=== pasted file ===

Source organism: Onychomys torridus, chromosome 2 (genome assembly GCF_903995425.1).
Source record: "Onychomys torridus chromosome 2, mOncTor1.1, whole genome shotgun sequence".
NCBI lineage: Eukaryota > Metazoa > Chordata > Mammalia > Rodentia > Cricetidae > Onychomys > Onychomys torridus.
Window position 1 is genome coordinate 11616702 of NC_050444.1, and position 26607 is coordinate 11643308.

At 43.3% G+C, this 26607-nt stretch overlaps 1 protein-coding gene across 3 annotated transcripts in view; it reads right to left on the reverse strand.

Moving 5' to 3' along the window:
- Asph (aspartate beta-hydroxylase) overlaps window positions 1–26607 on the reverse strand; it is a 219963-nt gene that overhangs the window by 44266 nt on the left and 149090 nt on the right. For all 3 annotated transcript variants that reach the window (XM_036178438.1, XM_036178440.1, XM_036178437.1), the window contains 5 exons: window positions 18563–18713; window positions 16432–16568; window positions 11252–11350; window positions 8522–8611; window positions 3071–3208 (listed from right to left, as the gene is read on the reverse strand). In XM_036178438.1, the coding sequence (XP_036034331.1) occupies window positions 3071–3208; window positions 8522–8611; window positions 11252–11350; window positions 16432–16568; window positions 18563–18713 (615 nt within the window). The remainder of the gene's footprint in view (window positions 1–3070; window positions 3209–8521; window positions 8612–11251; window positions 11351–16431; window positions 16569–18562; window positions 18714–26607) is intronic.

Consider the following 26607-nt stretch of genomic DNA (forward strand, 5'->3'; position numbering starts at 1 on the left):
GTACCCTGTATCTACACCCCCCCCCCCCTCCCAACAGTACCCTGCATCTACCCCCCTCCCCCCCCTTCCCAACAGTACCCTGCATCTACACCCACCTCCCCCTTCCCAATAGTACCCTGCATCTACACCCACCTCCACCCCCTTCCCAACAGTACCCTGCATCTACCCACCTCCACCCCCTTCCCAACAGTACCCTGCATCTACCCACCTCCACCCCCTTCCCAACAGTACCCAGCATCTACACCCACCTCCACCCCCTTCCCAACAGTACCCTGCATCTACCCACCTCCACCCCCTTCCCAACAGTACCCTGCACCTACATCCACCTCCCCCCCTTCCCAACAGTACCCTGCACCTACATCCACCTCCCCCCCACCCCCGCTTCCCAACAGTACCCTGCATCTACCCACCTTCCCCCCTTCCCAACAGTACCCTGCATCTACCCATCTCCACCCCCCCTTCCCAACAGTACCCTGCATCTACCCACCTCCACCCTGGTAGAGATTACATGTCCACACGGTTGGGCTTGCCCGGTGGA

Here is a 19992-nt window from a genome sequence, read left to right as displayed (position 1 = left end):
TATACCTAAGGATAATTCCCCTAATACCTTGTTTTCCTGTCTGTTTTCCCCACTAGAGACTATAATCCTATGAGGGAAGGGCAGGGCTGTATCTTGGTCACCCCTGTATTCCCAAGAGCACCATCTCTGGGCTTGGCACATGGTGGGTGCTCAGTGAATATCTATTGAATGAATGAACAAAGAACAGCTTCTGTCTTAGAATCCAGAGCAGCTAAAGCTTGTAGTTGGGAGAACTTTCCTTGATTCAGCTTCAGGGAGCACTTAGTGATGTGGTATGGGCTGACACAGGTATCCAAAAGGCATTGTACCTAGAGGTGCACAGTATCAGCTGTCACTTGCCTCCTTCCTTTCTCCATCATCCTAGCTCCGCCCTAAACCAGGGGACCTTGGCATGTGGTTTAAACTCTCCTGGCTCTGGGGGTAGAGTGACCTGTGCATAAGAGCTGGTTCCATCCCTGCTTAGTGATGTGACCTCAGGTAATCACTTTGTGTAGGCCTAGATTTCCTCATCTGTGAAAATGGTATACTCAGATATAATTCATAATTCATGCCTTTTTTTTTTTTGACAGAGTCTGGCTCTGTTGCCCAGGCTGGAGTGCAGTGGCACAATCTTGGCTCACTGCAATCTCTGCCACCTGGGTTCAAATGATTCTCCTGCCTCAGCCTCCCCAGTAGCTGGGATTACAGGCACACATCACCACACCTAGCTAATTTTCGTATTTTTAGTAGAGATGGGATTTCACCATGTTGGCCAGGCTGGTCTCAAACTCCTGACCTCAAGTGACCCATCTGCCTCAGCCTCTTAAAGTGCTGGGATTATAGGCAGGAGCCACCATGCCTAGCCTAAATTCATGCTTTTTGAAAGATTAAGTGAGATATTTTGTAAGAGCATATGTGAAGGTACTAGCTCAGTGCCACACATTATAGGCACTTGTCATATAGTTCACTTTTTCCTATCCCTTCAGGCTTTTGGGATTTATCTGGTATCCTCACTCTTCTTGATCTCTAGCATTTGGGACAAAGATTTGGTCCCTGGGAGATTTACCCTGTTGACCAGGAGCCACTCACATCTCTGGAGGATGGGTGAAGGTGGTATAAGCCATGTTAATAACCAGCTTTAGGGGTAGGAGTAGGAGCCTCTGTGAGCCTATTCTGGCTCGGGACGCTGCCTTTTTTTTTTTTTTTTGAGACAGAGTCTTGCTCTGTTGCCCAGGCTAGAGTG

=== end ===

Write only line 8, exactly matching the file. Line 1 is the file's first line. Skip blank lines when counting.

Consider the following 26607-nt stretch of genomic DNA (forward strand, 5'->3'; position numbering starts at 1 on the left):